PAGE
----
From pre-configured hi-hat/crash/ride cymbal packs designed to help beginner drummers get on the ladder, to hand-crafted, complex-sounding individual metals using the finest alloys, there has never been a better choice of cymbal companies, cymbals types and sounds available.
As always, the more cash you spend, the more you will be able to unlock quality craftsmanship, premium materials, and more pleasing cymbal sounds. However, a small budget doesn’t need to mean terrible sounding cymbals and cymbal companies are getting much better at extracting decent tones out of ‘inferior’ alloys.
Each cymbal will have a slightly different tonal character to the next one, so we would always recommend trying before you buy. And if you’re replacing individual cymbals within your set-up, you should always aim to complement your overall sound with any new additions, rather than choosing a model that sticks out unnaturally.
We’ve tested a huge range of cymbals to suit all musical situations so, whether you’re looking for the best cymbals for rock, funk, metal, jazz, or any other style, we have you covered. In fact, your next cymbal is almost definitely on this list.
Newcomers to drumming can be caught unawares when they budget for their first kit, not realising that drum manufacturers don't make cymbals and that the cheap brass cymbals thrown in with their starter kit are hideous duffers. Cheap cymbals just sound nasty. The SBR range covers the popular sizes a beginner is most likely to need. The medium weight and classic profile, along with the Sabian logo, give the cymbals authenticity. And they look the part with their deep, large-peen hammering and pinpoint lathing.
This is the same hand-guided, high-pressure hammering and hand lathing that Sabian lavishes on its expensive bronze cymbals. Beneath their initial thin attack, there is some real meat and tone. Brass cymbals will never sound as complex as proper bronze cymbals, but these are well worth upgrading to from the cymbals thrown in with your starter kit.
Stagg cymbals from China have been with us since 2001, offering B20 bronze hand-hammered cymbals at shockingly attractive prices. The Single Hammered SH line-up is the cheapest in the range. Cymbals have uniform shallow hand-lathing top and bottom and extremely light hammering, almost unnoticeable. What the lack of extensive hammering does mean is they are a little short on projection when compared with more heavily-worked cymbals, but overall they have universally clean tones.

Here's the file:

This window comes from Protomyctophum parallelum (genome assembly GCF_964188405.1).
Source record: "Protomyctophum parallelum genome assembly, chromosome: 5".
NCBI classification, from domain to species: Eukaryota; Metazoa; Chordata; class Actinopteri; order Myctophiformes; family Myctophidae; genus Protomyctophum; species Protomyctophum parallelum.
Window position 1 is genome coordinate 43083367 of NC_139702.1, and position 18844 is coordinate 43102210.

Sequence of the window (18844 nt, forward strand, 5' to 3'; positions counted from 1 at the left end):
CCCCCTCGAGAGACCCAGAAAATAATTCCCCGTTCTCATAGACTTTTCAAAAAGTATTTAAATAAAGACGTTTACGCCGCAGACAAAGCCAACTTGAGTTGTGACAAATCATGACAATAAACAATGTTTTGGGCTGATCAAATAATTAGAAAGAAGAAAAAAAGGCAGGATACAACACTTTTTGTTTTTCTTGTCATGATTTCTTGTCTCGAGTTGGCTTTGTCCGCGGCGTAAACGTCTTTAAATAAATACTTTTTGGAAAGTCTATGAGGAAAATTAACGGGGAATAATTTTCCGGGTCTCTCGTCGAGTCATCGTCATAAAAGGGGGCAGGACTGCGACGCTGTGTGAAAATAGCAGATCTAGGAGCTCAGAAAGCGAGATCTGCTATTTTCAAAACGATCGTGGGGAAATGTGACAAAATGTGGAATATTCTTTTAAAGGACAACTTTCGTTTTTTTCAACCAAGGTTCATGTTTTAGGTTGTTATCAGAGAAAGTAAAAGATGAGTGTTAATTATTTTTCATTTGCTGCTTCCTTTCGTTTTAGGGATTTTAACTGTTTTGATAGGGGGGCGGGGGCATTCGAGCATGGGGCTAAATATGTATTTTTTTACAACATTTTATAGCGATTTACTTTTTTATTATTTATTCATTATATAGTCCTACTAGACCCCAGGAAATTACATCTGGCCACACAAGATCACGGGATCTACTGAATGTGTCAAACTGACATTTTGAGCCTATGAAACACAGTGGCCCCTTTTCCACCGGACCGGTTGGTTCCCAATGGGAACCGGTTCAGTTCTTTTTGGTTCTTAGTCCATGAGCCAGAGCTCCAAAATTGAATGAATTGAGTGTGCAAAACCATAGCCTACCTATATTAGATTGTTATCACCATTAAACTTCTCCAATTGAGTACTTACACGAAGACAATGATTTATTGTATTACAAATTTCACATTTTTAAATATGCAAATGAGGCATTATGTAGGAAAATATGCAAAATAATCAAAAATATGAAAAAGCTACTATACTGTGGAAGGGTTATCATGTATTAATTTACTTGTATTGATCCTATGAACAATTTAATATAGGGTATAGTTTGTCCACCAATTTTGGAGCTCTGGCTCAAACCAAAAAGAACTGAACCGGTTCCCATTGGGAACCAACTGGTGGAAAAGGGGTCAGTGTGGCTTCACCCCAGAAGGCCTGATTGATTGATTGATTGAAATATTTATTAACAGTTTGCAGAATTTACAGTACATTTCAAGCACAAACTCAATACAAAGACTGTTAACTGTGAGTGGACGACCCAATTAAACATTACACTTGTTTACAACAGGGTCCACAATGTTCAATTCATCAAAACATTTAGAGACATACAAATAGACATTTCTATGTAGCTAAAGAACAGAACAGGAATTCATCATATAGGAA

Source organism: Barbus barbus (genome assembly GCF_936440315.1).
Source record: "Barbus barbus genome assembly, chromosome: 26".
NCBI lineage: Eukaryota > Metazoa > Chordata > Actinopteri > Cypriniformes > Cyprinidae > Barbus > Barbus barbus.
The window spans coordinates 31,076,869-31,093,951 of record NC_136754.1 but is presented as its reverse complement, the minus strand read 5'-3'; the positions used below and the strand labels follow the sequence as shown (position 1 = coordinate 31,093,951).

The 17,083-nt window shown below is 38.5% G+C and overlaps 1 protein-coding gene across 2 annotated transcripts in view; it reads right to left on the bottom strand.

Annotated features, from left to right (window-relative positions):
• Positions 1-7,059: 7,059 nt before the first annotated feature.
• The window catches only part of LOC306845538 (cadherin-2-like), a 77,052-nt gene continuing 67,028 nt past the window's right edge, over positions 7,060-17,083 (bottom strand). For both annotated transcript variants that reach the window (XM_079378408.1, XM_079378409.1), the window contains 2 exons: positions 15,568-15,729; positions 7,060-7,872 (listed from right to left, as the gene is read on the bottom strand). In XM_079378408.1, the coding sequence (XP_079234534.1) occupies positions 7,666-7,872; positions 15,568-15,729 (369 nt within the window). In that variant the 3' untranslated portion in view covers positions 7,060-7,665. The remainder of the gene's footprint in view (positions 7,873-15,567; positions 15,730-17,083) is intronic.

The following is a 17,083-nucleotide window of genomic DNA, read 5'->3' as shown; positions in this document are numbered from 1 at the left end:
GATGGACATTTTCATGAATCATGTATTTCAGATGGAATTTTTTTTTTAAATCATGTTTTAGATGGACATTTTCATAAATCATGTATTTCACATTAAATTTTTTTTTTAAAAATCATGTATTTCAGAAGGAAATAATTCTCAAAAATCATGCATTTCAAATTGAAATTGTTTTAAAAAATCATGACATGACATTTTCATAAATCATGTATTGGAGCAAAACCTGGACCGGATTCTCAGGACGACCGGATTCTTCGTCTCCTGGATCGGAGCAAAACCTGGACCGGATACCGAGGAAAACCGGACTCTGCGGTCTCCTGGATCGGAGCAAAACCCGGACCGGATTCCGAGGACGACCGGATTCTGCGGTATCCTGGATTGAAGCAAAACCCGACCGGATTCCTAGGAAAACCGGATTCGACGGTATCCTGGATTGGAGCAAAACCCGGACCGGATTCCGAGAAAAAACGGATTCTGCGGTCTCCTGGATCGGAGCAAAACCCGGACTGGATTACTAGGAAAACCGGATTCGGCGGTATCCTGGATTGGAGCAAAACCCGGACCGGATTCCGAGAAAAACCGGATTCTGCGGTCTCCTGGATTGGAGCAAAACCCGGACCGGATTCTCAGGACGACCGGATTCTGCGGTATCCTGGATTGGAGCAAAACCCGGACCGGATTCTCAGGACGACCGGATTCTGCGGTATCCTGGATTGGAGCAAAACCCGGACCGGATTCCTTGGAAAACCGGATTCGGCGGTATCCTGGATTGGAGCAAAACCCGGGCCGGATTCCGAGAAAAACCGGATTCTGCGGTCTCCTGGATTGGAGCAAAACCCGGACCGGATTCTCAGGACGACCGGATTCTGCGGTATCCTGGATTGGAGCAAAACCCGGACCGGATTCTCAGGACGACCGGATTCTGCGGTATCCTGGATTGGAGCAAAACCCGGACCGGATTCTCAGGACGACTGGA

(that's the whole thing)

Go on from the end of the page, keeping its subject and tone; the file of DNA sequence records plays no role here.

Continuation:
The only thing stopping them from being top class cymbals is a slight foreshortening of sustain and shallowness of timbre which the extra working of expensive cymbals bestows. It's most noticeable by the time you get to the larger 16" and 18" crashes, but at these prices, it's unfair to be too sniffy. The SH may be Stagg's cheapest series, but for such budget cymbals, they are unusually refined in tone. B20 bronze, hand-hammered cymbals at knock-down prices.
Dream produces professional-quality cymbals in the ancient Chinese cymbal-making region around Wuhan city. Dream's Contact series lies somewhere between the slightly darker, trashier Bliss series and the rockier Energy series. The Contact series is, unusually, made from B23: 23 percent tin content and 77 percent copper. With such a high tin content the result is a lovely silvery-gold colouring and a slightly brighter stick response. The cymbals have a satin ﬁnish with Chinese-style graphics, and surfaces are lightly dimpled with barely discernible hammering, close-lathed top, and bottom.
If you're into heavy metal, you should maybe look away now as these cymbals won't deliver a face-melting. The vibe is softer and mellower: a hint of China trashiness, a spicy tang and bell-like clarity. They need coaxing, not slaying. But while they're not clangers, they can certainly be played hard. Each cymbal will sound slightly different, so you need to choose with care.
Featuring splashes, crashes, chinas, hi-hats, and rides, PST8s contain a fair few attributes from higher-spec Paiste ranges - chief among these is the CuSn8 bronze that the cymbals are made from. CuSn8 is Paiste's own blend of B8 and is also known as 2002 bronze after the legendary Paiste range that it was formulated for. Most of the diameters of cymbal are available in two weights - Medium and Rock. As well as being heavier, the Rock models also have larger bells, a slightly flatter profile and have been on the end of a few more hammer blows. Crashes open with a clean, silky blast of B8 that slides across the mix.
Three pairs of 14" hi-hats are available - Medium, Rock and Sound Edge, and ride cymbals come in 20" (Medium & Rock) and 22" (Rock only) sizes. The 20" Medium gives a bright stick sound that generates a sympathetic accompaniment of wash. In comparison, the heavier 20" Rock has a toppier, more lively feel, while the 22" Rock ride has a deeper voice and bigger presence.
The S Family is extensive, with 38 cymbals available individually or in two boxed sets - a Performer and a Rock Cymbal set. Medium spaced rippled lathing covers the top and bottom surfaces, and there is intensive, graded machine hammering everywhere except on the bells. The collection encompasses four weights: Thin, Medium-Thin, Medium and Rock.
A highlight of the range, stick definition on the 20" Medium ride is exemplary, with the clarity of a top pro cymbal, quite woody and focused. The 18" hole-strewn Trash crash has a funky thin and trashy element, like a super-thin fast crash. It would make great effect cymbals, regardless of budget. Improving on Zildjian’s old ZHT series, the B12 bronze alloy S Family is a good-looking intermediate level series with a range of weights offering a compelling range of sounds.